Stocks plunge on Trump’s China Twitter warning

Tweets came after China flagged new tariffs and Fed chair signalled little at Jackson Hole

Happier times: US president Donald Trump meeting Chinese president Xi Jinping earlier this year. Photograph: AP

Happier times: US president Donald Trump meeting Chinese president Xi Jinping earlier this year. Photograph: AP


Donald Trump took aim at the Federal Reserve chairman, corporate America and China’s president in a barrage of tweets that spooked investors and escalated trade tensions after Beijing announced new tariffs on US products.

The US president’s tirade on Friday came after Jay Powell, the Fed chairman, gave little indication that he was prepared to make a deep cut to interest rates and warned the central bank’s actions could not counteract the effects of the US-China trade war.

Mr Trump’s comments revealed him to be increasingly angry at economic developments as he prepared to fly to France for a summit of G7 leaders, where trade tensions and the global economic slowdown are at the top of the agenda.

In one tweet Mr Trump squarely cast himself as a proponent of economic decoupling between the US and China, demanding that US multinationals ditch their business with Beijing.

“We don’t need China and, frankly, would be far better off without them. The vast amounts of money made and stolen by China from the United States, year after year, for decades, will and must STOP,” he said.

“Our great American companies are hereby ordered to immediately start looking for an alternative to China, including bringing your companies HOME and making your products in the USA”, he added.


US business reacted with dismay to the presidential criticism.

“President Trump may be frustrated with China, but the answer isn’t for US companies to ignore a market with 1.4 billion customers. Escalating tensions is not good for market stability, investor confidence, or American jobs,” Myron Brilliant, executive vice-president for international affairs at the US Chamber of Commerce, said in a tweet.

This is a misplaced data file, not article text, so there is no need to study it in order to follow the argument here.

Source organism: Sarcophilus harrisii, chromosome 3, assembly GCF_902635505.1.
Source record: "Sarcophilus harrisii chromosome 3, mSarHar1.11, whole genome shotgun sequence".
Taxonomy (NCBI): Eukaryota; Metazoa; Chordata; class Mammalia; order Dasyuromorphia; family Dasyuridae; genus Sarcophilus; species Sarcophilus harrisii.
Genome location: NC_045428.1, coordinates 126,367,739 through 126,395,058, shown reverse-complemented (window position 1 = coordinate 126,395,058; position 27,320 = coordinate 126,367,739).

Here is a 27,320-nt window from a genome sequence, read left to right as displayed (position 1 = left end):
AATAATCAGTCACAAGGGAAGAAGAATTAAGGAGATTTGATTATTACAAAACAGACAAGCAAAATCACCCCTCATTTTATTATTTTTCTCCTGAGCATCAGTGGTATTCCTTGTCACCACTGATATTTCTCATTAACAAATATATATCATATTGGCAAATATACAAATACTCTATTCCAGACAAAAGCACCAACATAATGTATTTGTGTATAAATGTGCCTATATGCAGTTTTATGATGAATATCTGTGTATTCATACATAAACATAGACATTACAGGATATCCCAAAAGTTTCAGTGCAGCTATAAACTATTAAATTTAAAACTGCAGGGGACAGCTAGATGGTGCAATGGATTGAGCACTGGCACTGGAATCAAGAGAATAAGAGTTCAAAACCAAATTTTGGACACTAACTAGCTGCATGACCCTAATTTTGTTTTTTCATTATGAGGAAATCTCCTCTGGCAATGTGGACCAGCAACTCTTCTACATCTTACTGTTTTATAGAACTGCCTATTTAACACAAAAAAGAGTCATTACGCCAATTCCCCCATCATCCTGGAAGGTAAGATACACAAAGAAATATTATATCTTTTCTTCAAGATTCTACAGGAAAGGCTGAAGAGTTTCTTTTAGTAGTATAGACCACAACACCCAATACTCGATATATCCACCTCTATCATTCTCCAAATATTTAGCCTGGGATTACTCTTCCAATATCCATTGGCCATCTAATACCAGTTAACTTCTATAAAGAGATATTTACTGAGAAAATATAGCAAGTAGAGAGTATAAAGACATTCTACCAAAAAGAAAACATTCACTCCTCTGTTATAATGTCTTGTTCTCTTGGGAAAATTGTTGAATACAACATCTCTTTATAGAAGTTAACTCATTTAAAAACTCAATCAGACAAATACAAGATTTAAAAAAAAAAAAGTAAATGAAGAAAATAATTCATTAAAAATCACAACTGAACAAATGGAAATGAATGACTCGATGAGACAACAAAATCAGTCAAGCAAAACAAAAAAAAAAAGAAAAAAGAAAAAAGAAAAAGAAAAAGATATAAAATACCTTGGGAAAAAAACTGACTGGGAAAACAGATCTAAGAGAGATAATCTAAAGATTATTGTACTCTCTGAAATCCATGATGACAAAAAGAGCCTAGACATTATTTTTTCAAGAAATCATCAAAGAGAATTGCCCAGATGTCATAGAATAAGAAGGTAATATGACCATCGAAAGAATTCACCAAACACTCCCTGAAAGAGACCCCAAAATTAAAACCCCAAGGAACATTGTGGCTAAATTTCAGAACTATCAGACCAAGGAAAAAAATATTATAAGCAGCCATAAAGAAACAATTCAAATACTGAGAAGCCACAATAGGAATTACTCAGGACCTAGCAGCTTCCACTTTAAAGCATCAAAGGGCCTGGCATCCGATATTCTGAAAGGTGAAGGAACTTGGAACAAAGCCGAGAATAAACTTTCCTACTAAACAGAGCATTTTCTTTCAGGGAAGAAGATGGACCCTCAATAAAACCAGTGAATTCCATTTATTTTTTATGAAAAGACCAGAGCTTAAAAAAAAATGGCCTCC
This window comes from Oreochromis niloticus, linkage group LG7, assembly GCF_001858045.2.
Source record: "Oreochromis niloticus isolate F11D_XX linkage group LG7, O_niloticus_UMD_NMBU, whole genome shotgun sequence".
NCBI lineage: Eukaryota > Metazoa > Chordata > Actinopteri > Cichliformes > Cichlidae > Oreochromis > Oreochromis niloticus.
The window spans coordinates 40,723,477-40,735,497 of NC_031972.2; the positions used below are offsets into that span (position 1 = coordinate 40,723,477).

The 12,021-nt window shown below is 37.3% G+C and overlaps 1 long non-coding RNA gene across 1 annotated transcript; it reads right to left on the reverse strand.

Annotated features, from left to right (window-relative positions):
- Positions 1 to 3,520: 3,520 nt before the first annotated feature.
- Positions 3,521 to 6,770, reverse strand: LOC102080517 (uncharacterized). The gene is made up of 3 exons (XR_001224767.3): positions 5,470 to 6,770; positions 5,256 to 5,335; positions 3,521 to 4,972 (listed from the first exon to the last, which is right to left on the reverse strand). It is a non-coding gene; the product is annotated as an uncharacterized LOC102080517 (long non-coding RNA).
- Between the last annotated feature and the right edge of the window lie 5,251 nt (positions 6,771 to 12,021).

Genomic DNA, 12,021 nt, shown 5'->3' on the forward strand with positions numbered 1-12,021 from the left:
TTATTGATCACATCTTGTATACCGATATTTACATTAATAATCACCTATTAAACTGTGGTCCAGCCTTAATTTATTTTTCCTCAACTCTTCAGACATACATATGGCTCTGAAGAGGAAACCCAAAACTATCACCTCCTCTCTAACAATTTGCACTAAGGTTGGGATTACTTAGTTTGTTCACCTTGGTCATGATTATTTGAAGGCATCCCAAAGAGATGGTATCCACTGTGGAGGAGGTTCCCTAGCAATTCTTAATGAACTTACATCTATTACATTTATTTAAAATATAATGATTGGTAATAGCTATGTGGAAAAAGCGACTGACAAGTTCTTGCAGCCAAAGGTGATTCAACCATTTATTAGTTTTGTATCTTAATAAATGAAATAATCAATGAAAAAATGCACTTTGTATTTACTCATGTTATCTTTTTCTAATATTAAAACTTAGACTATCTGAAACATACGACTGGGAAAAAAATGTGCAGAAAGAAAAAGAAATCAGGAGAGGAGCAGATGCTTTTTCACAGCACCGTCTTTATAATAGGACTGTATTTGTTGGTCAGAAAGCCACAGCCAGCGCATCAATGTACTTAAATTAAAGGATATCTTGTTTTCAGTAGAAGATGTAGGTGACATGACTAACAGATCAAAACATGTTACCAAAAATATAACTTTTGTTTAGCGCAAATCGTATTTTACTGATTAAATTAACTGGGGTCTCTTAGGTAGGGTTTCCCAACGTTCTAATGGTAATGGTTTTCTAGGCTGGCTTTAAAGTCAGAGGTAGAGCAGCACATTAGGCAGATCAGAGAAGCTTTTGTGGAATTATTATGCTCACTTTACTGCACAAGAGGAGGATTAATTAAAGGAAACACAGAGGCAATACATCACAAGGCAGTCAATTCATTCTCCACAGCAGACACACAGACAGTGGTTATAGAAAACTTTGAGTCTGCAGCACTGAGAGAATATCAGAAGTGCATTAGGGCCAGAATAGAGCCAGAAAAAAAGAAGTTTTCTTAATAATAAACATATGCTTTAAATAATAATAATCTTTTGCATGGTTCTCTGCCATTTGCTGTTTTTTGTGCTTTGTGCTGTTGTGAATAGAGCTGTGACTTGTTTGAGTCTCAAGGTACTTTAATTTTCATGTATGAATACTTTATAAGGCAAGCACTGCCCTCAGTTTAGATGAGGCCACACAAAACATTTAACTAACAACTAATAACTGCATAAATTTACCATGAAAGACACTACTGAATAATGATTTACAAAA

The US president’s attack on American business followed his most stinging criticism yet of Mr Powell for failing to cut interest rates aggressively in the wake of the Fed chairman’s inconclusive speech in Jackson Hole. “My only question is, who is our bigger enemy, Jay Powel (sic) or Chairman Xi?,” Mr Trump asked.

Bonds surged

US bonds surged after the tweets. The rush to safety came at the expense of US stocks, with the S&P 500 falling more than 2 per cent. In Europe, the Stoxx 600 index turned sharply lower after Mr Trump’s tweets and last fell 0.68 per cent. The Iseq in Dublin finished 0.33 per cent lower.

At the Jackson Hole conference, the annual gathering of the world’s top central bankers, Mr Powell suggested the Fed was prepared to loosen monetary policy further if necessary but dismissed the notion that it could help in the trade war with Beijing, as urged by Mr Trump. Setting trade policy, he said, was “the business of Congress and the administration, not that of the Fed. Our assignment is to use monetary policy to foster our statutory goals.”

New tariffs

Earlier on Friday, China imposed new tariffs on $75 billion (€68 billion) of US products, including pork, nuts and soyabeans, retaliating against Mr Trump’s pledge to place new levies on $300 billion of Chinese imports between September and December this year.

US officials have said they are still expecting face-to-face negotiations with their Chinese counterparts in September, but the fate of those talks is unclear.– Copyright The Financial Times Limited 2019